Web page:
For his part, Smith doesn’t seem to think Kelly was lying. He just thinks she misinterpreted his statement: When he said there had been discussions of the issue as far back as 2018, he says, he didn’t mean public discussions. He just meant private discussions. Maybe. (One might wonder why “we have been discussing this in secret for years” is a relevant thing to say in the context of a debate about whether the change was dropped on the public with insufficient notice, but maybe.) Even if Smith is right, though, this sort of semantic dispute just isn’t the stuff of which defamation claims are made. Kelly made clear why she thought he was lying by showing reporters the open-records emails that she said contradicted his statements. If he disagreed, he was free to explain himself to reporters in his own right. Simply put, fights about what somebody said in the newspaper belong in the newspaper—not in court.
The Process Is the Punishment
Filing meritless lawsuits might seem like a funny way to protect one’s “reputation” as an attorney. But frequently, plaintiffs in lawsuits like this do not need to win in court to achieve their goals. Ordinary people threatened with lawsuits will frequently respond just as Kelly did here, by being frightened and saying whatever they need to say to get themselves out of trouble. Or by simply shutting up. If that happens, a censorious plaintiff wins—no matter what happens in court.
This intimidation effect may explain why defamation suits like this one are so common, despite being legally weak. An Ohio mayor sued local citizens for their social-media criticism of his job performance. West Virginia politician Don Blankenship sued dozens of people for calling him a “felon,” when in fact he was sentenced to a year in prison after being convicted of a charge that was only a misdemeanor. Former Representative Devin Nunes unsuccessfully sued over a Twitter account that pretended to be a cow belonging to his family.
Some states, recognizing the huge costs that baseless defamation suits can impose on free speech, have passed laws restricting so-called “strategic lawsuits against public participation” (SLAPP).These laws, called anti-SLAPP laws, make it easier to get defamation suits thrown out of court early, and they even allow successful defendants to force plaintiffs to pay for the cost of defending the suit. According to the Reporters Committee for Freedom of the Press, as of June 2021, 31 states and the District of Columbia have passed some form of anti-SLAPP law. Wisconsin is not one of them. There has been pressure for the state to adopt one—the Uniform Law Commission, a nonpartisan multi-state legislative association to which Wisconsin is a member, has drafted a model anti-SLAPP law that it urges its members to adopt—but thus far Wisconsin legislators have failed to reform their state’s laws.
But there is pressure from the courts as well. Many legal scholars—including Justice Clarence Thomas and D.C. Circuit Court Judge Laurence Silberman—have publicly questioned whether current laws are too protective of defamation defendants. They have urged the courts to reconsider the Supreme Court precedents and argue that the courts should allow far more defamation lawsuits than they currently do.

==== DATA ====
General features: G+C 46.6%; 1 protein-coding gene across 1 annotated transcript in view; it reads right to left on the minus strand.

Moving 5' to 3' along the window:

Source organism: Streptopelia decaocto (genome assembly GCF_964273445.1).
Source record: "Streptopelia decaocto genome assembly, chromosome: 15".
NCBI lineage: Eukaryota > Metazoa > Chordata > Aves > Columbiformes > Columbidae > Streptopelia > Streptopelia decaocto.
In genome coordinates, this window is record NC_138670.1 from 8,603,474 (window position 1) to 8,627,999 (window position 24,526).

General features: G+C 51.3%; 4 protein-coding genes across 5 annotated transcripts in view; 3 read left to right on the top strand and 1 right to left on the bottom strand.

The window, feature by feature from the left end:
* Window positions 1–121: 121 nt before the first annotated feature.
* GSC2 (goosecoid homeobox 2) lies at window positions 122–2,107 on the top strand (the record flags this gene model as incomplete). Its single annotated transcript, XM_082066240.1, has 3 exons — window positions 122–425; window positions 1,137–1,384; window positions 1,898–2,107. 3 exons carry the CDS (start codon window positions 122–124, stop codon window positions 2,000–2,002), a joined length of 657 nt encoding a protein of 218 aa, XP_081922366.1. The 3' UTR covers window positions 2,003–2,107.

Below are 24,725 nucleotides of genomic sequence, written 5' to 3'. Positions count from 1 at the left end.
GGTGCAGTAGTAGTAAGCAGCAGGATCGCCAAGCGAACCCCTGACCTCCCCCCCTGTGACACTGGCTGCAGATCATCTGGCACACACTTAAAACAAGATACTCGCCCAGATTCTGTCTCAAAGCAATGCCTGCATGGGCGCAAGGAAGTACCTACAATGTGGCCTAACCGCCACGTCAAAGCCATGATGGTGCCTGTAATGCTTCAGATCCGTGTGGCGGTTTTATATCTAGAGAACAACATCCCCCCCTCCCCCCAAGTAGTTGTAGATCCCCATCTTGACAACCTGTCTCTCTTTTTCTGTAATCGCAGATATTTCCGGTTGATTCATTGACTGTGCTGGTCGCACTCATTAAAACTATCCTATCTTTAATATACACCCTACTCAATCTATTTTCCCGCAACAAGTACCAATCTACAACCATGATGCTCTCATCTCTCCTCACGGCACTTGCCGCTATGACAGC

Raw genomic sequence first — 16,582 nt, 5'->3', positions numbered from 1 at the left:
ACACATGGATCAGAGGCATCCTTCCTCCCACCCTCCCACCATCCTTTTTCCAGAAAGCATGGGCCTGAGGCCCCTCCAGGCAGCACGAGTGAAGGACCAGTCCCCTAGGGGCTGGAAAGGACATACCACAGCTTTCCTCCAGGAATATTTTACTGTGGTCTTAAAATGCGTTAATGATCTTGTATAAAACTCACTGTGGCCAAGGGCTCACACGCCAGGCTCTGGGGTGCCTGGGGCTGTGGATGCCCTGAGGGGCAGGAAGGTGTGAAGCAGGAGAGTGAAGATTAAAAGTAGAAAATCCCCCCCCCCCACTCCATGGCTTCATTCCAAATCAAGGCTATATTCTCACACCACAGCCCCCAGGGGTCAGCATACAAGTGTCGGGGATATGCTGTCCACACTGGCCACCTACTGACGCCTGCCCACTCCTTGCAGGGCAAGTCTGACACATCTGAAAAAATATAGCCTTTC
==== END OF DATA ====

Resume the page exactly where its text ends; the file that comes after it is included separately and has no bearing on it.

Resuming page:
Cases like Kelly’s, though, show that First Amendment protections remain essential. The absolute most that can be said about her dispute with Chris Smith is that it comes down to a question of interpretation. She thought his statement to the newspaper meant that there had been public discussions of the term-length change as early as 2018. That statement is a lie. Smith, apparently, contends that he meant there had been secret discussions in 2018—and that statement, perhaps, is true. But disputes like this are the classic and appropriate subject of political debate, not courtroom factfinding—and certainly not the subject of enormous damage awards. If political arguments like Kelly’s are not protected, then no one can engage in political debate without risking financial ruin.
Fortunately, Kelly’s speech is protected. But, because Wisconsin has no anti-SLAPP law on the books, it could cost her tens of thousands of dollars just to prove that. That is why she has joined with the Institute for Justice to ask the courts to throw out Smith’s suit and vindicate the basic rights of Wisconsonites and Americans more generally to criticize their own government.
The Litigation Team
The litigation team consists of IJ Senior Attorney Robert McNamara and IJ Law & Liberty Fellow James Knight, as well as Andrew Erlandson and Stephen Hurley of the Wisconsin law firm Hurley Burish, S.C., which is serving as local counsel.
The Institute for Justice
Founded in 1991, the Institute for Justice is the national law firm for liberty and the nation’s leading defender of property rights, educational choice, economic liberty and free speech. IJ’s defense of free speech has previously helped vindicate the right to speak without being subject to baseless lawsuits in places ranging from Texas to Tennessee to Colorado.
Reprinted from: ij.org/case/wisconsin-slapp/